Five years after the government promised to make it easier for rail passengers “to choose the best-value fare for their journey,” a leading rail expert has rated the success at seven out of 10.
But Mark Smith, founder of the Seat61.com website, warns a “ruthless root and branch overhaul” of the fare structure and pricing is essential for the railways to recover from the coronavirus pandemic.
At a rail forum in 2015, the-then rail minister, Paul Maynard, promised a series of enhancements for passengers. He vowed to:
In addition the option to buy Advance tickets on the day of travel was to be extended, and warnings given when the supply of these fares was running low.
At the time, Mr Maynard said: “The ticket-buying experience is all too often complicated and hard to navigate and I am committed to working with the industry to make it simpler.
“We want a more modern and passenger-focused fares and ticketing system which takes advantage of all the benefits of new technology.
“Rail passengers must be able to trust that they are getting the best possible deal every time they travel.”
Five years on, The Independent asked Mark Smith – a former British Rail manager – to review progress.
“To be fair, I’d give them seven out of 10 for carrying out the actions that they said they would.
“There’s now easier access to a plain-English statement of what a route’s specific Off-Peak time restrictions actually are.
“For longer distance journeys, booking sites now tell people when there are only a few Advance fares left at the price they’re seeing.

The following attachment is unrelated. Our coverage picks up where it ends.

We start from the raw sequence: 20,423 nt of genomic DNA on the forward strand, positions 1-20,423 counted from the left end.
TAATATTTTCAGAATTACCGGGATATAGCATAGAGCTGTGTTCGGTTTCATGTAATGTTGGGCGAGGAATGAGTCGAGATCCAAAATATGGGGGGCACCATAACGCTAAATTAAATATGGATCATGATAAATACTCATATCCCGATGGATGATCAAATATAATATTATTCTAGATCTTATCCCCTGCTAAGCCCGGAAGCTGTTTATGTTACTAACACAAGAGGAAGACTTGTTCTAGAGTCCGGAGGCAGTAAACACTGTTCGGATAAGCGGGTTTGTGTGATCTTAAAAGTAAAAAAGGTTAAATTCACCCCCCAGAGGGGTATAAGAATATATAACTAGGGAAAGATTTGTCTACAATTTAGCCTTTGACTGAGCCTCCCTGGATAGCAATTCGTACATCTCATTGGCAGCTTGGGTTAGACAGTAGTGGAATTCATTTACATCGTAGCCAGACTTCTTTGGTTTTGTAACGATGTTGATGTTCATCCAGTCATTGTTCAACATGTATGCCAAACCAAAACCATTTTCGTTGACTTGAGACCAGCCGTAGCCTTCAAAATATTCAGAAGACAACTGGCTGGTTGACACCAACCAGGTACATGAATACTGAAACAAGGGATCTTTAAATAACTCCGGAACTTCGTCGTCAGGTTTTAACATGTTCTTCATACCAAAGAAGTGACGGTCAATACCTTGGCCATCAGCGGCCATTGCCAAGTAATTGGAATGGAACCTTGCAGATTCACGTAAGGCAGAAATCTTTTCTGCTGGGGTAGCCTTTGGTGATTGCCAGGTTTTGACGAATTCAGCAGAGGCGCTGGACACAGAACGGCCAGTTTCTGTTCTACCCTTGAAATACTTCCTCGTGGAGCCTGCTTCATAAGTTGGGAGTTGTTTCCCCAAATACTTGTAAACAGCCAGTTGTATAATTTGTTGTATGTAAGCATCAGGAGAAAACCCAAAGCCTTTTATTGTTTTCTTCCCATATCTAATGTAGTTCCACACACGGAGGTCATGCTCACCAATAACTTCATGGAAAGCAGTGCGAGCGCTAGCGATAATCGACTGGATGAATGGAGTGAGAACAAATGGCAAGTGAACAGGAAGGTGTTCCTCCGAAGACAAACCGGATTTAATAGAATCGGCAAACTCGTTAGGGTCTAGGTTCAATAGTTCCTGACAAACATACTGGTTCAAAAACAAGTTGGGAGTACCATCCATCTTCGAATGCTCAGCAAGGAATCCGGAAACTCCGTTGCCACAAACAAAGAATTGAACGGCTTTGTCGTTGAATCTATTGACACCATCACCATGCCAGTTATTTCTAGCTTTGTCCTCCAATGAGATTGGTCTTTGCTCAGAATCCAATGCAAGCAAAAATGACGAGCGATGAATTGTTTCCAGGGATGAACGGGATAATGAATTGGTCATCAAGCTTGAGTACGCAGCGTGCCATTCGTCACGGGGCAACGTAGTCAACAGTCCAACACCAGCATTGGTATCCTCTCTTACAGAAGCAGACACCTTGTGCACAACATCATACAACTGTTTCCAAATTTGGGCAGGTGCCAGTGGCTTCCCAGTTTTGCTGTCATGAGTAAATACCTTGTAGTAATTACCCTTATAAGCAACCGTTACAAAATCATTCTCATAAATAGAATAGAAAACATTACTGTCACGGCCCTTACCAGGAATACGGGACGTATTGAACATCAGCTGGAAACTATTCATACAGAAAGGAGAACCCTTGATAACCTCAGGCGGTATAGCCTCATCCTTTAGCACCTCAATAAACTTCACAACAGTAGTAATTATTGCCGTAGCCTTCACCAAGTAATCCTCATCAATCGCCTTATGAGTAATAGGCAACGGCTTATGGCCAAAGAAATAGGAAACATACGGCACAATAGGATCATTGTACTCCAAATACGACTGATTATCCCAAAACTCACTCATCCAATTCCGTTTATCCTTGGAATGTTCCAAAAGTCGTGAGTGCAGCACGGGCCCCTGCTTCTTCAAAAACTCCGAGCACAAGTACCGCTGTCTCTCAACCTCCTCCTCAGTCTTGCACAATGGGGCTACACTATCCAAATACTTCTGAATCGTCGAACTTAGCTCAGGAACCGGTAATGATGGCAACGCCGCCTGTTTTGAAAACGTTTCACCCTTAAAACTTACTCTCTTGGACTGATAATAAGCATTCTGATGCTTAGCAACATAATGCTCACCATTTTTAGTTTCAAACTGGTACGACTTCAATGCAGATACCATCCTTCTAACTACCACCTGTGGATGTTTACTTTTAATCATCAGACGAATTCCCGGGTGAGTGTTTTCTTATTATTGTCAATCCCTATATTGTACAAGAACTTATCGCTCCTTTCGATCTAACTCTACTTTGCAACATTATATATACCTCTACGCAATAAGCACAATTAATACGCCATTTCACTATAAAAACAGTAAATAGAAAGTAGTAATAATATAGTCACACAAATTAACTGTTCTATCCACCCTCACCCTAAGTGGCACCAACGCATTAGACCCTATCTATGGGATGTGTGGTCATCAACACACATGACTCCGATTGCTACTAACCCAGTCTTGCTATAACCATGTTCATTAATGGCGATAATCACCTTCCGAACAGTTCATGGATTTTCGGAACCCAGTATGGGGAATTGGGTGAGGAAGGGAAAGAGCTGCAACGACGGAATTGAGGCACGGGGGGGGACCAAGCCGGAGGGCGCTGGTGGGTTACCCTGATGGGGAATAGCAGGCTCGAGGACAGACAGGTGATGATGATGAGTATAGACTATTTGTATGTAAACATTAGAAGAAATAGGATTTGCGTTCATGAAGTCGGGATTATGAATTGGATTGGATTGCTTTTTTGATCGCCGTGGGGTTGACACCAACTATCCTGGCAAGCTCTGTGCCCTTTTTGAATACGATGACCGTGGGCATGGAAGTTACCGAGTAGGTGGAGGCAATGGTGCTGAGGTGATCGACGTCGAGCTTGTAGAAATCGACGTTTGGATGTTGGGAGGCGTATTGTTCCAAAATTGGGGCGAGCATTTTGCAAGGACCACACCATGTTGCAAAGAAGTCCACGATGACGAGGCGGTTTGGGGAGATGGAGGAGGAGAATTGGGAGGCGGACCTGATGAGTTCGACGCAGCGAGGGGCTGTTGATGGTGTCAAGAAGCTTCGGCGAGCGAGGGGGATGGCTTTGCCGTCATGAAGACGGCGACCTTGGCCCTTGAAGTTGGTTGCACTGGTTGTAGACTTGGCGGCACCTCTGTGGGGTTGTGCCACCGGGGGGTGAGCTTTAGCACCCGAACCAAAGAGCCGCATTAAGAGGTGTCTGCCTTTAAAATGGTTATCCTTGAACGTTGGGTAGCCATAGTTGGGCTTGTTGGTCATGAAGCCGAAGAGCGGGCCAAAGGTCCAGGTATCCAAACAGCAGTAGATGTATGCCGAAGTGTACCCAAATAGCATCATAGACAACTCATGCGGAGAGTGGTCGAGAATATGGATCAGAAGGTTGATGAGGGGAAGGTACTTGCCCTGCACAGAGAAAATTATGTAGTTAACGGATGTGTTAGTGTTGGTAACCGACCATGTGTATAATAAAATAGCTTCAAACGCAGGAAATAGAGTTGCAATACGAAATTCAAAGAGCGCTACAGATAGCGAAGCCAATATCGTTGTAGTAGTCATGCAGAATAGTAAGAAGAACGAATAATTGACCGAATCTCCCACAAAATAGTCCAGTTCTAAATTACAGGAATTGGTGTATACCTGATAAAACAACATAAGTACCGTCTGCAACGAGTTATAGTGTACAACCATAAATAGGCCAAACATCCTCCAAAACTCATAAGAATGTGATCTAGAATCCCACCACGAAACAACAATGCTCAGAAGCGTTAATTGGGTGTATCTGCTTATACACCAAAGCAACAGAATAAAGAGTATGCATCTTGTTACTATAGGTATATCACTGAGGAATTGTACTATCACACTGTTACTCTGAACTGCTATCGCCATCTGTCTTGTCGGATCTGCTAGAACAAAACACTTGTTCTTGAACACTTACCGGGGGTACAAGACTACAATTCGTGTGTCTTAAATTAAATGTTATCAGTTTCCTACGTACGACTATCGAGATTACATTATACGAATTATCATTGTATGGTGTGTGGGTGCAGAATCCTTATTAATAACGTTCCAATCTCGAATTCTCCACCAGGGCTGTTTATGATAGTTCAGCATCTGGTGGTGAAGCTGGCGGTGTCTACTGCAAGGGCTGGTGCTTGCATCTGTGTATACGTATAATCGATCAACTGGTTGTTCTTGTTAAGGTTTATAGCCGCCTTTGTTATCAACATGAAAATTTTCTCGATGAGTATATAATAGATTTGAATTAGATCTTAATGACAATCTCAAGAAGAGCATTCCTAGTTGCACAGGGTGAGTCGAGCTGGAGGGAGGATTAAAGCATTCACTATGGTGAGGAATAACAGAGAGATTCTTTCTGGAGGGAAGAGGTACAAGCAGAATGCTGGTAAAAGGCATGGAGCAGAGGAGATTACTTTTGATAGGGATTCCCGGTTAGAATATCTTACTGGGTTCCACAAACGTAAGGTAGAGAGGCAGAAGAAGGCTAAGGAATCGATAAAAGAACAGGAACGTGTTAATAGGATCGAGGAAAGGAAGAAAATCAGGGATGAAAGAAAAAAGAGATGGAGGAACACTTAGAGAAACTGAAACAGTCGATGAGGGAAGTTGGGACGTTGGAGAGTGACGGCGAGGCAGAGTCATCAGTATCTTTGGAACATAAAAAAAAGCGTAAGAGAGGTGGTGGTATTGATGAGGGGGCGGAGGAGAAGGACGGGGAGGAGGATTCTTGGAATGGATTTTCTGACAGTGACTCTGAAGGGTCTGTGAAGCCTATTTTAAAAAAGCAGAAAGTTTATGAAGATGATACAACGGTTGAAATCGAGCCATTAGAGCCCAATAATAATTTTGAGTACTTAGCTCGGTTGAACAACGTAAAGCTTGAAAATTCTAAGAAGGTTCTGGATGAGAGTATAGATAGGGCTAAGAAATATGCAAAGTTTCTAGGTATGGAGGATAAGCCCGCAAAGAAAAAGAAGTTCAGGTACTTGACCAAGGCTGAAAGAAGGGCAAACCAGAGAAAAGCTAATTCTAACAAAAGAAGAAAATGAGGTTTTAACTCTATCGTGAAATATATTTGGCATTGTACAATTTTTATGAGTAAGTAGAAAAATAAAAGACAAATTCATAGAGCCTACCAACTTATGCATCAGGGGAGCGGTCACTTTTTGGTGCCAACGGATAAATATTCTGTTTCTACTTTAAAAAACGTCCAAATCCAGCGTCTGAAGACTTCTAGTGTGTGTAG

“My ticket from Haddenham in Buckinghamshire to London now has a more meaningful route ‘High Wycombe’ rather than saying ‘Any permitted’.”
But Mr Smith said he had awarded the score “for a sticking plaster, not a cure – for better explaining the complexity of British rail fares, not for making them simple”.
The founder of Seat61.com said: “A ruthless root and branch overhaul of both fares structure and pricing has now become essential to support a post-pandemic return to the railway.
“We need a fare structure that can be sold effectively through today’s self-service channels – websites, apps, ticket machines, and contactless touch-in-touch-out systems – and for commuter travel, one which recognises changes to working patterns.
“What we currently have is a system designed for shoving Edmondson card tickets through ticket windows.”
Printed tickets carrying serial numbers were introduced by a stationmaster named Thomas Edmondson in the 1840s.
Beyond technology, though, Mr Smith said: “We need to restore consumer confidence and trust in rail pricing, an objective that is hard to quantify in economic terms so is often under-rated.”
He prescribes just three fare types – Anytime, Off-Peak and Advance – based on single-leg pricing, to reduce complexity and make it easy to combine fare types.
“Great British Railways will soon be able to co-ordinate fares nationally,” said Mr Smith. “It’s vital that they seize this opportunity and that the Department for Transport – and Treasury – give them the freedom to act.”
Control of trains and track is soon to be brought under a new public sector body named Great British Railways. The organisation will own and manage rail infrastructure, issue contracts to private firms to run trains, set most fares and timetables, and sell tickets.
The government says: “Great British Railways will simplify the current mass of confusing tickets with new flexible season tickets, and a significant roll-out of more convenient Pay As You Go, contactless and digital ticketing on smartphones.
“A new Great British Railways website will sell tickets and a single compensation system for operators in England will provide a simple system for passengers to access information and apply for refunds.”
Before the coronavirus pandemic, fare revenue of around £10bn annually covered most of the running costs of the railway. Ticket receipt and passenger usage have fallen by about half compared with 2019.